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Summary: A lesson in learning to trust God from the book of Habakkuk

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Habakkuk 2:1-4 “How Do I Live By Faith?”

I have some friends who are doing what is known as "living by faith."

To them, and to many who use that phrase, it means that they are trusting totally on God to supply their financial needs.

As a matter of fact, most people who use the term "living by faith" use it in a sense that refers to God’s provision.

They have no doubt that God will meet their needs.

It is easy to say we are "living by faith" when things are going well, when there are no personal crises to deal with, no tragedies in life, no heartache.

But what about when "the going gets tough" - when the last of the savings account is gone and there is still no job in sight, when someone we love is taken from us abruptly, when we seem to be thrown into the middle of persecution or injustice for no apparent reason?

These are the times that test our faith.

These are times that cause us to question God.

These are times that can lead us to doubt the very existence of God if we aren’t careful, especially if God is slow to answer.

Does asking God questions mean we don’t have faith?

No, Habakkuk asked God questions.

He was troubled by the wickedness he saw in his society and he brought some serious questions before God.

In this conversation between Habakkuk and God, we are left with the distinct impression that he was a man who truly learned to live by faith.

He trusted God to provide answers to his questions, but more than that, he trusted that God is in control and that he can be completely trusted to vindicate those who are faithful to him.

In Verses 1-4 of Chapter 2 we catch a glimpse of what it really means to "live by faith."

Habakkuk gives us four principles - four biblical truths - that will strengthen our faith if we are willing to learn and apply them.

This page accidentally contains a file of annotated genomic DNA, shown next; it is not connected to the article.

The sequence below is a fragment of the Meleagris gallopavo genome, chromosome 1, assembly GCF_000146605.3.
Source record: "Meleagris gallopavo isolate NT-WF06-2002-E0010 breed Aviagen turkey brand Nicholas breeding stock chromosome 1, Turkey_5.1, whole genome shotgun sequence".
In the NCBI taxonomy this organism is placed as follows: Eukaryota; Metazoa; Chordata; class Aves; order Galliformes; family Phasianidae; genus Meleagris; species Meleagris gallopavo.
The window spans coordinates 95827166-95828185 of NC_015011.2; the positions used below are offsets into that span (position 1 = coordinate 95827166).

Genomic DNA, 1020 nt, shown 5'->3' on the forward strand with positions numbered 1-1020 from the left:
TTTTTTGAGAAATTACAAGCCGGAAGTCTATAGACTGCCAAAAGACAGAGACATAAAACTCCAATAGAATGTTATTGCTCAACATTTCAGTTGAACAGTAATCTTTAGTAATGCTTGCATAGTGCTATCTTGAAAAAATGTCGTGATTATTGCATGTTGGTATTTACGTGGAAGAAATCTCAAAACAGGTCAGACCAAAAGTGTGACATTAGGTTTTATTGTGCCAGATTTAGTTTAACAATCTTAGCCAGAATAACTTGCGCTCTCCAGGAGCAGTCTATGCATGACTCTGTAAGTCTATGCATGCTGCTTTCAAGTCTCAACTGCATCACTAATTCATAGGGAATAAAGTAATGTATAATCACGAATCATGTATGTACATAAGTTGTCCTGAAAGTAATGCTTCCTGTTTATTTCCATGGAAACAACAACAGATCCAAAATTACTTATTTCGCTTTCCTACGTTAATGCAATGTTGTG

First,

I. Living By Faith Means Waiting For God To Answer (v 1)

In Chapter 1, Habakkuk asked God two questions: The first is found in Chapter 1:1-4, "Why do the wicked go unpunished?"

Habakkuk appeals to the Lord, wondering how long he must cry out and how long he must look at all the wickedness before God does something.

We would have said it this way, "Hey, God, when are you going to punish all these evil people and vindicate me?"

God answers the first question by telling Habakkuk that he will use the most wicked of all nations, the Chaldeans (Babylonians) to punish not only Israel, but all of the wicked nations on earth. (1:5-11)

God’s answer seems to trouble him a little bit because Habakkuk understands something of the character of God.

Look what he says, "Your eyes are too pure to look on evil; you cannot tolerate wrong." (1:13)

So, he asks the second question, "Why are you going to use the wicked to punish the righteous?" (1:12 - 2:1)

Habakkuk can’t seem to understand how God can sit idly by and watch all the wickedness that is so obvious without lifting a finger to punish it.

Then, when God tells him that he will use the most wicked nation on the face of the earth to judge the wickedness of the nations, he’s really confused and disturbed.


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